Beautiful Obscurity: 8 covers of “Girl from the north country”

There are details of more articles from this series here

In this series Aaron selects a Dylan song and then a collection of cover versions which he sends over to Tony on the other side of the Atlantic, for his comments.  The game we play is that Tony has to write his comments during his hearing of each recording (almost always hearing this version for the first time).

Aaron: I thought I was going to do When The Ship Comes In next, but then I heard a new (to me) version of this song and I just had to share it straight away. So here it is.


Tony: Changing the melody and accompaniment is clever – or at least clever when it works, but what also needs is reference point back to the original, and here we do get occasional lines with the original melody, which really works in my view.

In fact I really like the whole performance except … except for the instrumental break.  It comes early on and adds nothing to the who performance.  In fact, since everyone listening is going to know the song, it just leaves all of us waiting there for what we know will be the next verse.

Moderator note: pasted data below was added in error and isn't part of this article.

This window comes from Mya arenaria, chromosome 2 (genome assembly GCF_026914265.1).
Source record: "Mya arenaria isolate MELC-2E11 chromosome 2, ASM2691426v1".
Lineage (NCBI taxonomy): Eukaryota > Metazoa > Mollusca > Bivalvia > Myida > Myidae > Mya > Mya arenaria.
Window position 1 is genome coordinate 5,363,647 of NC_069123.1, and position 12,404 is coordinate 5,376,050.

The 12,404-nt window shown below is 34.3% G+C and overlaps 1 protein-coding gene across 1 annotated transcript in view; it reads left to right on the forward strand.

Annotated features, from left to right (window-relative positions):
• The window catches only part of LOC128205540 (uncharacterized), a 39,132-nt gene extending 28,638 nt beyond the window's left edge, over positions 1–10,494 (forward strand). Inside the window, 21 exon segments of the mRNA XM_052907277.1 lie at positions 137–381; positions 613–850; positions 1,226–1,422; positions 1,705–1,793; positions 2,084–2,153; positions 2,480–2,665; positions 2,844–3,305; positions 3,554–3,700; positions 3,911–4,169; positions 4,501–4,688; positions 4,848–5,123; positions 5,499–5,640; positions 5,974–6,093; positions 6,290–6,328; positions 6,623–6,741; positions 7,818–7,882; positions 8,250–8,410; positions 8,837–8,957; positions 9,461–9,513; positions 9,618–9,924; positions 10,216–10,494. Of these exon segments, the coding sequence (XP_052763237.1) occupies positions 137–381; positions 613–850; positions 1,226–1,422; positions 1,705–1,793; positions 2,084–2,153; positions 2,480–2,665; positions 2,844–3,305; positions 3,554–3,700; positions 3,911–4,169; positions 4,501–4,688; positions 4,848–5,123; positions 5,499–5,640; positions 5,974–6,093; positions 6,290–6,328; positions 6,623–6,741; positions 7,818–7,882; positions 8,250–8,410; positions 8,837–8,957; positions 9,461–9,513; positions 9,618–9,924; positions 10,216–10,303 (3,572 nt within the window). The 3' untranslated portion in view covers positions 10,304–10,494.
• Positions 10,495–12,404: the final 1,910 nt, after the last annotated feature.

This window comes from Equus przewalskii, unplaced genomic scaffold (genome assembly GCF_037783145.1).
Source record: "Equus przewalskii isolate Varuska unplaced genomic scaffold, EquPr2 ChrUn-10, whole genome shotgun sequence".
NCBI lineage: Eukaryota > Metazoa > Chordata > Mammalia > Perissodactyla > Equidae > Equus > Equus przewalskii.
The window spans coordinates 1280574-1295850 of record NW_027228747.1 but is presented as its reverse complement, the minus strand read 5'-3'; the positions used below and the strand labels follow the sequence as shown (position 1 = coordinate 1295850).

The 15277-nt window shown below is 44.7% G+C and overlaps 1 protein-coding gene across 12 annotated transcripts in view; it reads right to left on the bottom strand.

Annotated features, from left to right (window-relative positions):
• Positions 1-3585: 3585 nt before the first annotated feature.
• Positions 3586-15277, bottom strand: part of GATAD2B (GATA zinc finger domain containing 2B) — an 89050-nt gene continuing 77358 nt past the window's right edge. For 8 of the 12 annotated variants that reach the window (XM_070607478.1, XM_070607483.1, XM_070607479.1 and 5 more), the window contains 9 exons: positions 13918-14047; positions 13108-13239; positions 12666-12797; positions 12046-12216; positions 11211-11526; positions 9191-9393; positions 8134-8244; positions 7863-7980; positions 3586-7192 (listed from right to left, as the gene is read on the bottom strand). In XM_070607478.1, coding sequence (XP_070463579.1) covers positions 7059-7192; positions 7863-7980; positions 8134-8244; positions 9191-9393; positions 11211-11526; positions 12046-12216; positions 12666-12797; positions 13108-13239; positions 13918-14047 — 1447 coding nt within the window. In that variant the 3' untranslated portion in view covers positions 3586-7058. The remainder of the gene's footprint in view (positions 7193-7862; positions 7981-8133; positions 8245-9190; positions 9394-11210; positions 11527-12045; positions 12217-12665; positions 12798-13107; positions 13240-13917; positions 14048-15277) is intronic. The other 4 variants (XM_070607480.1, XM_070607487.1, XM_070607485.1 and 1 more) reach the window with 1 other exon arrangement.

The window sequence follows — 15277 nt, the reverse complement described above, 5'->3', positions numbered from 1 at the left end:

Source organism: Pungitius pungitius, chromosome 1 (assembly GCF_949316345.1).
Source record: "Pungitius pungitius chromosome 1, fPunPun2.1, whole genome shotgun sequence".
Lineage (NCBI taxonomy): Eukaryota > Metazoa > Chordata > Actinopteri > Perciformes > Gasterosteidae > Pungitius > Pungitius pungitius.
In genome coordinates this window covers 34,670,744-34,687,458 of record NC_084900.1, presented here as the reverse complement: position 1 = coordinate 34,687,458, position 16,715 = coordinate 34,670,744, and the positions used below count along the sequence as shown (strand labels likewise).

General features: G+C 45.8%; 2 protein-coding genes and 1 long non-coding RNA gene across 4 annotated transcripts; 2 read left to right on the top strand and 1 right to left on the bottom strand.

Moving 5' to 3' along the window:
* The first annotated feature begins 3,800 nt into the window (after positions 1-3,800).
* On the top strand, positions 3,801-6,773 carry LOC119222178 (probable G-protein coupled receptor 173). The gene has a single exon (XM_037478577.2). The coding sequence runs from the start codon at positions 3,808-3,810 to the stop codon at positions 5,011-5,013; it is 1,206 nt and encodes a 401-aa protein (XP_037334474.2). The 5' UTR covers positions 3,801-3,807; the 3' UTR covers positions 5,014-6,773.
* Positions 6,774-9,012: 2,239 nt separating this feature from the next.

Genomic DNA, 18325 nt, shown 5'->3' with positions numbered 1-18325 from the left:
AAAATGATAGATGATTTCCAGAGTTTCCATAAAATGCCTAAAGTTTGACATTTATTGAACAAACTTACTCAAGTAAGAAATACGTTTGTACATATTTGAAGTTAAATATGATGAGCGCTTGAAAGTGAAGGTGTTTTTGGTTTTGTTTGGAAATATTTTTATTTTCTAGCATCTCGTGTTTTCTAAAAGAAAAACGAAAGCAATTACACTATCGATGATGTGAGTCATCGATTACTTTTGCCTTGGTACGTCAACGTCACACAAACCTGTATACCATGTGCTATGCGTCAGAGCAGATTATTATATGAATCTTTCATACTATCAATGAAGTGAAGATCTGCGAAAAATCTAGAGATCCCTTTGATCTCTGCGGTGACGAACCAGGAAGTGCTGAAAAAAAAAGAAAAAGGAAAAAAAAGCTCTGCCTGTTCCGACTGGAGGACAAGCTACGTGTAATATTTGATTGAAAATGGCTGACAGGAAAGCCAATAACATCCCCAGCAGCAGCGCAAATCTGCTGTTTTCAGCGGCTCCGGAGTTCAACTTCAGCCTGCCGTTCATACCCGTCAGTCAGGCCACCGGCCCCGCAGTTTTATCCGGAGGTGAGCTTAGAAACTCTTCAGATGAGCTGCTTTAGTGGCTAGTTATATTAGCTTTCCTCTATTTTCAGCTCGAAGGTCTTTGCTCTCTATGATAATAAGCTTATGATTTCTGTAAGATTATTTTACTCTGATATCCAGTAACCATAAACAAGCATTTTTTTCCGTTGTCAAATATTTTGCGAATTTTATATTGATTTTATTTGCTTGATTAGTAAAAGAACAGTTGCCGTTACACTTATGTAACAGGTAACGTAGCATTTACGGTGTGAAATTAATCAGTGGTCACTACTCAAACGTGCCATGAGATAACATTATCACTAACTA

Given the other changes so successfully made to the piece it wouldn’t have been beyond the excellent ability of the arranger to do something else in the break – and take it back so that it resides between the penultimate and final verses.

But that’s probably just me getting all fancy.

Aaron: And now onto the rest of the selections

Keith Richards

Tony: And showing my prejudices that surprised me.  Keith Richards choosing this delicate song?

I found the video utterly distracting with its jerky frame by frame format but once I closed my eyes I was able to focus much more on the music.  And fortunately I am a touch typist so I could keep typing.

But then had to open again around 1.38 to see the time and wonder what on earth was going on.  So I am presuming this is taken from a tape that was left running in the studio.  I went to see what else I could find about this and found this quote from Mr Richards

“While the British Invasion was going on, Bob Dylan was the man who really pulled the American point of view back into focus. At the same time, he had been drawing on Anglo-Celtic folk songs, and that’s certainly true of “Girl From the North Country”. It’s got all the elements of beautiful folk writing without being pretentious. In the lyrics and the melody, there is an absence of Bob’s later cutting edge. There’s none of that resentment. He recorded it again later with Johnny Cash, but I don’t think it’s a duo song. Bob got it right the first time.”

And just in case you don’t like the the video there is another copy of the recording with a different video; also distracting but in a more acceptable way.  Actually I saw a murmuration of starlings last December over Melton Mowbray, a small town in the English East Midlands – the region in which I live.  I do think next time a see a murmuration I’ll think of this rather gorgeous recording.  I do wish he’d made a version without the pauses.